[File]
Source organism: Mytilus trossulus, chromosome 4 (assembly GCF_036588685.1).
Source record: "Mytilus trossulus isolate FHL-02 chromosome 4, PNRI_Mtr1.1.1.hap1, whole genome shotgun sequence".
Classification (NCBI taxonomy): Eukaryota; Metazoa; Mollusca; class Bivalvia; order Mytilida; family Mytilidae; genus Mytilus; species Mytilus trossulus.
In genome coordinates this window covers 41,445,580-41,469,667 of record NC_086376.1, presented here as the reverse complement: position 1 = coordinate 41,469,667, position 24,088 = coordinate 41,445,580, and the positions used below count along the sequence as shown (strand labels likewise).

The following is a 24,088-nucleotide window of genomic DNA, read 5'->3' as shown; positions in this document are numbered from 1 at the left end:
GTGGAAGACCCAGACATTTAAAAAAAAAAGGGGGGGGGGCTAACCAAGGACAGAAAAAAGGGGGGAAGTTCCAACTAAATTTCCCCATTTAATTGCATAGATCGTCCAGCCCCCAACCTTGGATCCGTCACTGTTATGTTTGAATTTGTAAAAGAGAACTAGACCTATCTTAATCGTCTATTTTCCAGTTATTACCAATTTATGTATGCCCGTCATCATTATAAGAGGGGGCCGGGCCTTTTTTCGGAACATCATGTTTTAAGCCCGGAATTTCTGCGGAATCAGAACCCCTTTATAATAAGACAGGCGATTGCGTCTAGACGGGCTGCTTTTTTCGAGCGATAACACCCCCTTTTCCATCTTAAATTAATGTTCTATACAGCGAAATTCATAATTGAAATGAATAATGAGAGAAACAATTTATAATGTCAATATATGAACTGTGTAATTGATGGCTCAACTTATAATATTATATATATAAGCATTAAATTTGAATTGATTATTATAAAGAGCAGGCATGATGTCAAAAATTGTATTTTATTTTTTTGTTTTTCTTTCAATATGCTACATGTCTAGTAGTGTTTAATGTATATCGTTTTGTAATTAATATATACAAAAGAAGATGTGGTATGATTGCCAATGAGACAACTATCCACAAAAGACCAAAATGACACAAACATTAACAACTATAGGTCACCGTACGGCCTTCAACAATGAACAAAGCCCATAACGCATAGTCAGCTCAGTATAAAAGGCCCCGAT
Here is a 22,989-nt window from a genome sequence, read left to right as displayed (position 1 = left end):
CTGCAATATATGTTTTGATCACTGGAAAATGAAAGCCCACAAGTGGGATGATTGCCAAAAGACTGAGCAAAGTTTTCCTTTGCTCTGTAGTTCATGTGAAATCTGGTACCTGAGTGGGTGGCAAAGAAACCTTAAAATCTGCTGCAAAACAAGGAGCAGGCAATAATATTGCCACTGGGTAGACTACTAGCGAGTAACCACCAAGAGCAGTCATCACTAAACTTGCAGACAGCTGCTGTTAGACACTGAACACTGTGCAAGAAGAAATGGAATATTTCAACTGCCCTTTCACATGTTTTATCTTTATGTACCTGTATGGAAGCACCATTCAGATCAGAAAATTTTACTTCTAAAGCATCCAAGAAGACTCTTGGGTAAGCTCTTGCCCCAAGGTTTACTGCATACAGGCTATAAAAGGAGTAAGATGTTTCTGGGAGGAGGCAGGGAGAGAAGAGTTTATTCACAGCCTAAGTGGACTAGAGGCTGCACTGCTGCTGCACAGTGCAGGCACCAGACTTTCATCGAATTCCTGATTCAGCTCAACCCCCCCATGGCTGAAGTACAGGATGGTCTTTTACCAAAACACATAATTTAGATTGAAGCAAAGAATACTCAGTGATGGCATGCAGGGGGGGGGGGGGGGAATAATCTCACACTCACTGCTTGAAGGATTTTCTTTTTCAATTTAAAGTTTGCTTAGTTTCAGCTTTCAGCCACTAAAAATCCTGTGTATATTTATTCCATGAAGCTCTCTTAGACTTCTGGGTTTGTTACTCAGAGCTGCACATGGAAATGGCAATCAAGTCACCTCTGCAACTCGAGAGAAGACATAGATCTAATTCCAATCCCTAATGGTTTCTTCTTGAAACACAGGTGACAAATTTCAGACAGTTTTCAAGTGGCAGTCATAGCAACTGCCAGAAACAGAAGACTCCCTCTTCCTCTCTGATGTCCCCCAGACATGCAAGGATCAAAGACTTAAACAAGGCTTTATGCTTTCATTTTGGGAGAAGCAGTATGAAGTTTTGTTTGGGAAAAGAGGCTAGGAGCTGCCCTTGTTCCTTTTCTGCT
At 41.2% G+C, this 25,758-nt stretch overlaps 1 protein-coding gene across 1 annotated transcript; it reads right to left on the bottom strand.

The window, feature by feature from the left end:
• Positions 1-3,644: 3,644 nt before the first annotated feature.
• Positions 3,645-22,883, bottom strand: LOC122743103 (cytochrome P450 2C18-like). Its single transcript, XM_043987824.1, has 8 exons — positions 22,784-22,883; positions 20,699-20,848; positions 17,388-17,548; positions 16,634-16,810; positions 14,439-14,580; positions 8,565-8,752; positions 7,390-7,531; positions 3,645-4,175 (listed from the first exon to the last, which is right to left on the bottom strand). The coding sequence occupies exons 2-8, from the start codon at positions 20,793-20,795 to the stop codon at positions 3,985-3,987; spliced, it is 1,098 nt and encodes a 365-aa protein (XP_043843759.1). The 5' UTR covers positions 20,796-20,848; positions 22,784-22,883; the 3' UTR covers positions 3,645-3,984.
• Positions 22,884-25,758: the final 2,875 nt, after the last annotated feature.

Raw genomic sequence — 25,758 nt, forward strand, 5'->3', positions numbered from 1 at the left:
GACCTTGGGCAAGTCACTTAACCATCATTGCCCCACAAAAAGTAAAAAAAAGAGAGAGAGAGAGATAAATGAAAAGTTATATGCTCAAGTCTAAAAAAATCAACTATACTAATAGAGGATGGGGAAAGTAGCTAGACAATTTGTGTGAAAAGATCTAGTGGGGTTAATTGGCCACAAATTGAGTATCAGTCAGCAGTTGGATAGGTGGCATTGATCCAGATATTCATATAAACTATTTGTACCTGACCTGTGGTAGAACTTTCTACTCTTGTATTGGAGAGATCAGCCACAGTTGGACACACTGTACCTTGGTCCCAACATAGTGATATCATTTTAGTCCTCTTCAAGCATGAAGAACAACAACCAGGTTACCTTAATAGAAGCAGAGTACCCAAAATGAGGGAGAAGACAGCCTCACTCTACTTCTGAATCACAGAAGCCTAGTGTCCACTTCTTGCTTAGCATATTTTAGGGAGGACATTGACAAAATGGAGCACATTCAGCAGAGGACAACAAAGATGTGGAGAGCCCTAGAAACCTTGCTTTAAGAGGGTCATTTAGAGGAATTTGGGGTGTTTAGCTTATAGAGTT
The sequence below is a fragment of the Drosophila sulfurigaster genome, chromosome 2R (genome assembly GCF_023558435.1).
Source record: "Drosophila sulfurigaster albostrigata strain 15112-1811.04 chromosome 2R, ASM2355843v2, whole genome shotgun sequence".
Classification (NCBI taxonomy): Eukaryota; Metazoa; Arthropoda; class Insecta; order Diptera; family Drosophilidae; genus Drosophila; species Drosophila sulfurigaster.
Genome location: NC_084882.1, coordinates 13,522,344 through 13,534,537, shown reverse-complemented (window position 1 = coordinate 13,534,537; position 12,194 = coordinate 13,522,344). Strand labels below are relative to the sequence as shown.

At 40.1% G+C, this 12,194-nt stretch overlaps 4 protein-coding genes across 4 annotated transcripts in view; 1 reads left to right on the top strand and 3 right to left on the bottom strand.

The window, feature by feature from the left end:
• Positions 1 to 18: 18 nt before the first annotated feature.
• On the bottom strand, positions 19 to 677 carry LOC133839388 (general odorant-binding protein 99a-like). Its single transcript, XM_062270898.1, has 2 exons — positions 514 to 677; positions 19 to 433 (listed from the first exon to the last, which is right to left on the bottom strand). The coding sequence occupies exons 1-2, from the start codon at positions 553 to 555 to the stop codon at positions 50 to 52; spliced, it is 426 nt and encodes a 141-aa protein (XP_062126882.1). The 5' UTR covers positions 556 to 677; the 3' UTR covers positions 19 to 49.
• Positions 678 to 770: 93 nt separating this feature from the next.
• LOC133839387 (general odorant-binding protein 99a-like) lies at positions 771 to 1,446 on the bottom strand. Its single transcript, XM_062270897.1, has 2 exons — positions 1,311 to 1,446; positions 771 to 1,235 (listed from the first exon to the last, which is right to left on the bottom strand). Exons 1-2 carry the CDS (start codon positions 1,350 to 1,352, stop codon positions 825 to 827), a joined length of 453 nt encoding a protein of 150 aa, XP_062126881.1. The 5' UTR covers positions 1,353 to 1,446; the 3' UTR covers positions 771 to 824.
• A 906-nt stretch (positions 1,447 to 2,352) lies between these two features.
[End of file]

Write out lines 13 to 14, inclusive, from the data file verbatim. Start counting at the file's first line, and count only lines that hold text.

• Positions 22,884-25,758: the final 2,875 nt, after the last annotated feature.

Raw genomic sequence — 25,758 nt, forward strand, 5'->3', positions numbered from 1 at the left: